Photo/Illutration Tsuyoshi Takagi, a minister in charge of reconstruction in Tohoku, gives a speech at an emergency room at the Fukushima No. 1 nuclear plant in 2015. The government is seeking to extend a law that provides financial assistance to local governments hosting nuclear power plants. (Asahi Shimbun file photo)

The central government plans to extend by 10 years a soon-to-sunset law that allows extra financial assistance to jurisdictions housing nuclear power plants--its first time up for renewal since the 2011 Fukushima disaster.

The potentially controversial move could likely spark debate in the Diet due to widespread opposition to nuclear energy following the accident, triggered by the Great East Japan Earthquake and tsunami. 

The law was originally enacted in 2000 as a temporary measure and set to expire after a decade. A group of pro-nuclear power lawmakers had sponsored it to ease the concerns of jurisdictions home to nuclear plants.

Those local governments had become increasingly wary about adding more reactors at the existing plants in their communities after a critical accident occurred in 1999 at a facility operated by JCO Co., a nuclear-fuel processing company, in Tokai, Ibaraki Prefecture.

Two workers died and hundreds of residents were exposed to radiation in the accident.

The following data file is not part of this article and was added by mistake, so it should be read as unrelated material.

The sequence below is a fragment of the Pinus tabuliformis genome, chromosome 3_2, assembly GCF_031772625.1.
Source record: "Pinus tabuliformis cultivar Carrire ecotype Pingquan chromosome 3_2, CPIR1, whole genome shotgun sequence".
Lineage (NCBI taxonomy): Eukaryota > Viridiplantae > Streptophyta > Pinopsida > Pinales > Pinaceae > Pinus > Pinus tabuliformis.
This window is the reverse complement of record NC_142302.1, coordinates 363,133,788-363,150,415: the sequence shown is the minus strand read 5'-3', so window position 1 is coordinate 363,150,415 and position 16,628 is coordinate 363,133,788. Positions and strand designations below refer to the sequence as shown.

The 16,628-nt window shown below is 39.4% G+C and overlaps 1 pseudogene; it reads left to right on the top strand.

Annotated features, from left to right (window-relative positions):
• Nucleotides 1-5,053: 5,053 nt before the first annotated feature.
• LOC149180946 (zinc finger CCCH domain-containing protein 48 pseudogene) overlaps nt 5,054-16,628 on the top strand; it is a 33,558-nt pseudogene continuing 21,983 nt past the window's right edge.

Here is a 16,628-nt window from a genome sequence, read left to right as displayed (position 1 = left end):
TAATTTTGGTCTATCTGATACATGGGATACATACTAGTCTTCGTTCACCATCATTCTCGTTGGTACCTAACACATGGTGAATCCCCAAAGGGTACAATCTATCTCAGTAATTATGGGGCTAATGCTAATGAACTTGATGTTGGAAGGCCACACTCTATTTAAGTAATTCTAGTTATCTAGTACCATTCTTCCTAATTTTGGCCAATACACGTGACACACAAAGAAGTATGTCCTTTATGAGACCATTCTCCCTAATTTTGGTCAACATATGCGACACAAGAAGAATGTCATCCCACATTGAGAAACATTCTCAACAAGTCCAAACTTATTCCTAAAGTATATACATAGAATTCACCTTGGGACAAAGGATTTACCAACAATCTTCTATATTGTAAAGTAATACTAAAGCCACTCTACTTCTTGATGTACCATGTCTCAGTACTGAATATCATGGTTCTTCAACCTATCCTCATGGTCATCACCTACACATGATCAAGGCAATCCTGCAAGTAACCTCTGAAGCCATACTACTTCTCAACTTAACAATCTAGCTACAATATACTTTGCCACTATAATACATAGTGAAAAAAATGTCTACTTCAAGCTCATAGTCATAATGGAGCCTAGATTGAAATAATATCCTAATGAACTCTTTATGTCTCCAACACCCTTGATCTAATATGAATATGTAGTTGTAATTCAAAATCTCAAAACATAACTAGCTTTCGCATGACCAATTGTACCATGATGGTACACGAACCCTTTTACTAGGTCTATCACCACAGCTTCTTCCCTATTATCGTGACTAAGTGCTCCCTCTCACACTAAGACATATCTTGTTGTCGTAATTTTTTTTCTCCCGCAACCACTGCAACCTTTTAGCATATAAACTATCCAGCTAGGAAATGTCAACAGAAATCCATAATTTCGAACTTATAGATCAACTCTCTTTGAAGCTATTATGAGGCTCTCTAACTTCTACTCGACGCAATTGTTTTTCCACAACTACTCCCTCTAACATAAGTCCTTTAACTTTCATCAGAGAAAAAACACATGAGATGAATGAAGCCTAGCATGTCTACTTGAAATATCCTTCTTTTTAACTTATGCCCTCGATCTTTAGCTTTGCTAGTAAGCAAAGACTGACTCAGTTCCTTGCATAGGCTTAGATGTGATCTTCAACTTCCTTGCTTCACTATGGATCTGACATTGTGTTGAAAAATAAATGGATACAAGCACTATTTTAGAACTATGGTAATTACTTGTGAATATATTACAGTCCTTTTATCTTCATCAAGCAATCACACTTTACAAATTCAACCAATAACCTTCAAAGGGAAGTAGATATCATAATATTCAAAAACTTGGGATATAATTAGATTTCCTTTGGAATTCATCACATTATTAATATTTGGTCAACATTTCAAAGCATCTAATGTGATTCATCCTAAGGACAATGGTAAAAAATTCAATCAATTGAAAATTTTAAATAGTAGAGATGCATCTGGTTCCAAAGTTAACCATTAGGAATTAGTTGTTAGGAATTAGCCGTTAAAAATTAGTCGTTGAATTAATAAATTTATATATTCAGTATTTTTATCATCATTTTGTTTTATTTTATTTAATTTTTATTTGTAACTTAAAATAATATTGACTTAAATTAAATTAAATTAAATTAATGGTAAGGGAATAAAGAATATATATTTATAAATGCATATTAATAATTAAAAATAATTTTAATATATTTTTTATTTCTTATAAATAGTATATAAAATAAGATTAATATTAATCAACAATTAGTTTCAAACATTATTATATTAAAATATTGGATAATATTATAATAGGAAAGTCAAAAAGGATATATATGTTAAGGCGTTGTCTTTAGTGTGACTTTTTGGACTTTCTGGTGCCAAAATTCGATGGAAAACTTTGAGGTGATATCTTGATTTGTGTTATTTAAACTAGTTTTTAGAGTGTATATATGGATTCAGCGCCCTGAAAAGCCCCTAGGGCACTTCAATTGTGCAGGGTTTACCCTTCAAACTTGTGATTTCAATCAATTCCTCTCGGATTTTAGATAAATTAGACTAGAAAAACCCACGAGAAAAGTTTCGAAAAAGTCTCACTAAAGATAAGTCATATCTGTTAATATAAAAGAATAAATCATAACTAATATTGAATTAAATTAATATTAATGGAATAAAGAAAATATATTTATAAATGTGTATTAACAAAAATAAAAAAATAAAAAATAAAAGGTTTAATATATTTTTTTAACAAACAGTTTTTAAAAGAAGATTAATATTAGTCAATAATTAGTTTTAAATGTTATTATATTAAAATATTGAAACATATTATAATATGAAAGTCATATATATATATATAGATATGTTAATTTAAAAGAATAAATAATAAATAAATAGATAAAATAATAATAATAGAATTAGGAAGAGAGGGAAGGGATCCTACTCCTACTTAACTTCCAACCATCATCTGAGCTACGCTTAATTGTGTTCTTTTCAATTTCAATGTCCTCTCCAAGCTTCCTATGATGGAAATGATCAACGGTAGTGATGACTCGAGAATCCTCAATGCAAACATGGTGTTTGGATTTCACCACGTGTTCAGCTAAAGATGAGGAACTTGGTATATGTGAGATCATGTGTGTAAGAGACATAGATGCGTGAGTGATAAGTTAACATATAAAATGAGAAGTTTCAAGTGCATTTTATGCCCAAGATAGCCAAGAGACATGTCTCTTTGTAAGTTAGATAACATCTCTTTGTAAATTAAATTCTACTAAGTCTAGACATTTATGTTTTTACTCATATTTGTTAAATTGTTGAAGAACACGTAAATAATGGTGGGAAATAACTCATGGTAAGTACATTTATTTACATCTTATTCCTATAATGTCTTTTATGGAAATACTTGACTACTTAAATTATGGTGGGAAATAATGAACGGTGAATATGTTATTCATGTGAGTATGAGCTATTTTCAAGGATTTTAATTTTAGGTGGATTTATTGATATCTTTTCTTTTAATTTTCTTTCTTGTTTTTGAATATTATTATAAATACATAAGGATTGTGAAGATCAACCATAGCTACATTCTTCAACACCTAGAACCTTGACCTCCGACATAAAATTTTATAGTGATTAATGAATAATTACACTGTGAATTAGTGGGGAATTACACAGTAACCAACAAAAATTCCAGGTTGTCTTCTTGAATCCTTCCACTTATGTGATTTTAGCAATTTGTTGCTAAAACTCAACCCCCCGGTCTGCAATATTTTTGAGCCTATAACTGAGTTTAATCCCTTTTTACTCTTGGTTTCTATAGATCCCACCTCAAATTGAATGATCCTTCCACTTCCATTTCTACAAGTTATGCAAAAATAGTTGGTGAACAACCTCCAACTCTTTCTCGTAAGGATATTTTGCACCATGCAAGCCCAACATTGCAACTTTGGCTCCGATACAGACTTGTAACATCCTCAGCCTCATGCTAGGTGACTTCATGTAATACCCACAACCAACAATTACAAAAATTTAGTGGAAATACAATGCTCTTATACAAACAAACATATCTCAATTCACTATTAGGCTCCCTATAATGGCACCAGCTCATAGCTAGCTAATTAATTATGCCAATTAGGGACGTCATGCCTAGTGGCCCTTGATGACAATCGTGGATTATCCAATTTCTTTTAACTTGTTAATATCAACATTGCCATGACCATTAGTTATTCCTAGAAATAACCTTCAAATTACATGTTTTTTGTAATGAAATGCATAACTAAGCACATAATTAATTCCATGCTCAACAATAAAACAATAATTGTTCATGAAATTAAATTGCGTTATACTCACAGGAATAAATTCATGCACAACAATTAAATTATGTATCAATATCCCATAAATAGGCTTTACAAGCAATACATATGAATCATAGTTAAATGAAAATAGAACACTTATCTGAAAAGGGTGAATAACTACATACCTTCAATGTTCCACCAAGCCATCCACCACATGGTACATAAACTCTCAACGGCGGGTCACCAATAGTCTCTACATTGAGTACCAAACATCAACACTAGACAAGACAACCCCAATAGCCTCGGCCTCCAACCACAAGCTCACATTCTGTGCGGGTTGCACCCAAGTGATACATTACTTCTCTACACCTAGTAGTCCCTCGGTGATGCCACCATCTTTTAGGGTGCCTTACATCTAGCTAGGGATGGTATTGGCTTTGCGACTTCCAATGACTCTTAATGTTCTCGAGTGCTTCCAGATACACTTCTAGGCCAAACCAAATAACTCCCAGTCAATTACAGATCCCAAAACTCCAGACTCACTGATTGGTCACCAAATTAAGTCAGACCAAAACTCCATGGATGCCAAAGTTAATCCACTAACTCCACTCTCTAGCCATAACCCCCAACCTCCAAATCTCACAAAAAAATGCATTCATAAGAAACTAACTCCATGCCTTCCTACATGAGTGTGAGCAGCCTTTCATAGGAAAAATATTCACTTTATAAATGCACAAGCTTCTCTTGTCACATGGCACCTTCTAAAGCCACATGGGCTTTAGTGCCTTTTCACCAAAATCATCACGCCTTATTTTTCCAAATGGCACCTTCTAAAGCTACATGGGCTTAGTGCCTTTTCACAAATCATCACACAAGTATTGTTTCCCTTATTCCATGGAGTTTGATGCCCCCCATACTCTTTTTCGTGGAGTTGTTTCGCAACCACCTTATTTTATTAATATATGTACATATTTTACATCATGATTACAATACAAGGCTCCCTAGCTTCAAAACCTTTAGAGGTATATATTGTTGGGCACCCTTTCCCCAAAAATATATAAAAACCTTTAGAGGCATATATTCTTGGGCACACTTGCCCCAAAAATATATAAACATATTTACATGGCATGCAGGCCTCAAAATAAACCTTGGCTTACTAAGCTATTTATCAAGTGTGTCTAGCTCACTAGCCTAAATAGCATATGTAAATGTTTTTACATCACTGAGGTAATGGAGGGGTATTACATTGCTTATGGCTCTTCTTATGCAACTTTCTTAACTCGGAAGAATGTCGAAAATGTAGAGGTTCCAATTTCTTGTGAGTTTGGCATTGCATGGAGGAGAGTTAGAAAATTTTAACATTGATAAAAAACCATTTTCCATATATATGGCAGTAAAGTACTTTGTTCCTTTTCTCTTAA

The law was designed to provide public funds to local jurisdictions hosting nuclear plants so that their governments could build new roads and ports, and lure in businesses to their areas through tax breaks.

The law was revised to add another decade to its lifespan right before the triple meltdown at the Fukushima No. 1 nuclear plant in March 2011, when the Democratic Party of Japan was in power.

But the law is set to expire at the end of March this year.

The central government plans to submit a revision bill to extend the funding mechanism by another 10 years during the current Diet session, after gaining Cabinet approval as early as this month.

The government has decided to extend it given that many localities with nuclear plants proceeded with their public works projects while counting on an extension, according to central government officials.

In fiscal 2019, a total of 14.4 billion yen ($138.7 million) was injected into local communities through the funding provisions, according to the Cabinet Office.

But the soundness of renewing the life of the special temporary law has only rarely been publicly debated.

Critics say there is room to question whether the extension can be justified.

Apart from the temporary law, local governments with nuclear facilities have received a large amount of grants and subsidies from the national coffers to help develop their communities since the mid-1970s. The source of that funding is ultimately the electricity charges that users pay.

The proposed extension follows a pledge by the central government to reduce the country’s reliance on nuclear energy in response to growing public opposition to nuclear power.